There ARE things to be afraid of.
And yet, I couldn’t help noticing, three times Jesus tells his disciples, “Don’t be afraid.” “Have no fear of them.” “Do not fear.” “Do not be afraid.” He must mean it.
I have to wonder why he even says it.
We can’t help how we feel, after all.
And there ARE things to be afraid of in life.
He says, sometimes our faith is going to cause division, we will be misunderstood and we will be mistreated sometimes when we take a stand, when we go where the love of God leads us.
There are things to be afraid of.
I can’t help but remember back to words I learned when I was in school. “The only thing we have to fear is fear itself.”
Who said them? Franklin Delano Roosevelt. When did he say them?
During the Great Depression – another time when there were many reasons to fear.
And he said those words, I believe because he knew that we could only go forward as a country by NOT giving in to our fear, but instead living by our hope, even in the darkest of times.
He knew that out of fear – people would do the wrong thing, take actions that hurt rather than helped – themselves, and other people.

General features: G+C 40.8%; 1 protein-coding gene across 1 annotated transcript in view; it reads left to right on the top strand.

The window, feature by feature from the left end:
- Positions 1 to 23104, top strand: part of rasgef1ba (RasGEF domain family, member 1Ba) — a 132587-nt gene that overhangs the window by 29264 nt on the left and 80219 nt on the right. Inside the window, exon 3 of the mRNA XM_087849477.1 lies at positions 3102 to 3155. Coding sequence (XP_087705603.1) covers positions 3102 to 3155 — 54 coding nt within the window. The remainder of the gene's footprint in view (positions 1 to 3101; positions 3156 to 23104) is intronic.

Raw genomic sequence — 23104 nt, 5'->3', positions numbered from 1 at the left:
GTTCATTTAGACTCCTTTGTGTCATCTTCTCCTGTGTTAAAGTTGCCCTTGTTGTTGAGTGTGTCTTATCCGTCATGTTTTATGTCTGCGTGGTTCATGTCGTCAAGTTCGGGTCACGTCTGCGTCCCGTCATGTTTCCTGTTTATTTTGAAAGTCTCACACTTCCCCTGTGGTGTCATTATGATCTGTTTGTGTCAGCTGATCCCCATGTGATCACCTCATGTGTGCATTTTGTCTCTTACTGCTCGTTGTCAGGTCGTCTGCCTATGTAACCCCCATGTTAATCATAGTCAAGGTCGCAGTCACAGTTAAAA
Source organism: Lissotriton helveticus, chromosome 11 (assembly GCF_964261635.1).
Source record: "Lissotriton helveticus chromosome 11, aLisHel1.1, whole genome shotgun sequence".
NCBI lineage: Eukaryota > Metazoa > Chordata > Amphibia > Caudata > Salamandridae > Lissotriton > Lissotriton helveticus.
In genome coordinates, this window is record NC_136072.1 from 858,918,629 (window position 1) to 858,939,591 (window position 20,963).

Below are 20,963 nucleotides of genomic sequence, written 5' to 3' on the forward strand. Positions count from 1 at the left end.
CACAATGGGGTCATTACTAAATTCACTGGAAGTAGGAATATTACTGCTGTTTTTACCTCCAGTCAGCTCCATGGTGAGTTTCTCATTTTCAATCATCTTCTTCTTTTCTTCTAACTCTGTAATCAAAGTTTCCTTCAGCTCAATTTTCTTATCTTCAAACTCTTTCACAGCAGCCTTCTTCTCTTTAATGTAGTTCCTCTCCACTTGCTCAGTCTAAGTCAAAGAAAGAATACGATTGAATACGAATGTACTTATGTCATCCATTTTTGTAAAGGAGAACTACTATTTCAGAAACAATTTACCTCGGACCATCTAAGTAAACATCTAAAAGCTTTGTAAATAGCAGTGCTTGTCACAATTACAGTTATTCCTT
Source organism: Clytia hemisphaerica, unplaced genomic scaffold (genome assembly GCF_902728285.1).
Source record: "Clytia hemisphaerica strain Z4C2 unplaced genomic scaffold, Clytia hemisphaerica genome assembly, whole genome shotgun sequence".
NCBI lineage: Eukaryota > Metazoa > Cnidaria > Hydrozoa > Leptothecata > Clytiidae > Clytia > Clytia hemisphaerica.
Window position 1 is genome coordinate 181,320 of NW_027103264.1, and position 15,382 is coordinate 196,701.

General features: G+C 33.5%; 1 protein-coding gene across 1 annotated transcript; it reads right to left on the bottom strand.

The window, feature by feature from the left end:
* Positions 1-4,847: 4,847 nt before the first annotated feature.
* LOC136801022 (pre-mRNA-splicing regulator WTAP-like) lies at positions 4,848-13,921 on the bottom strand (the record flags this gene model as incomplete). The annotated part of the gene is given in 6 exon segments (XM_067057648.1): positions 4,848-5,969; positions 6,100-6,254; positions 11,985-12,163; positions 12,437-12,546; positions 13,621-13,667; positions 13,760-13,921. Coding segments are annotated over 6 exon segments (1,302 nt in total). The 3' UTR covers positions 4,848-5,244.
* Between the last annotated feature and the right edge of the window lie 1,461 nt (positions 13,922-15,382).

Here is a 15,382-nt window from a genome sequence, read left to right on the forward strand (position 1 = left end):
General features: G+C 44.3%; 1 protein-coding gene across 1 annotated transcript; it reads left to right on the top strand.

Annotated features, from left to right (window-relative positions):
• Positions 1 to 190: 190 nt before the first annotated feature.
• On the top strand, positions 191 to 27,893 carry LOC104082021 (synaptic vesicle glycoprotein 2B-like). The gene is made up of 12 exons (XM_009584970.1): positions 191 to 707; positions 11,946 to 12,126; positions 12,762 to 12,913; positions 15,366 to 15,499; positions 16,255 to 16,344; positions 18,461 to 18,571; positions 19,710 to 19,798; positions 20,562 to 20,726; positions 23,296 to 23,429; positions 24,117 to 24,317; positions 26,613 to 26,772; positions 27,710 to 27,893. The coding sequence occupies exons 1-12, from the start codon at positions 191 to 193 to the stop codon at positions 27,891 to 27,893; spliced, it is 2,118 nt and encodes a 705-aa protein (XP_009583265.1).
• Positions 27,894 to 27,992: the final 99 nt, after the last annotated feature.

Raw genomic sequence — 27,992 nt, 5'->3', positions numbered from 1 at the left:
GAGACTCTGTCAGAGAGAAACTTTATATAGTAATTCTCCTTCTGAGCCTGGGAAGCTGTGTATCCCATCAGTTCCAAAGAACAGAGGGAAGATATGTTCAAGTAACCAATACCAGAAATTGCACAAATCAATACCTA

So Jesus says it too: he says it three times. Do not be afraid. Do not be afraid. Don’t be afraid! What are you afraid of?
Then he tells them about the sparrows.
Perhaps this is one of the most beloved passages of scripture, partly because of the song, “His Eye is on the Sparrow…. And I know he watches me.”
He tells them that two sparrows are sold for a penny. They are cheap and abundant and not valued much.
Even today, I think that sparrows are not valued.
I was looking on Amazon for those stuffed birds that have the bird calls in them? Do you know about those?
And they have all kinds of birds – they have the cardinal and the robin and the bluejay and even the northern mockingbird (I want one of those!)
But you know what they don’t have? Sparrows
Many of Jesus’ first disciples were sparrows.
They were the poor. They were the ones who were not valued by society.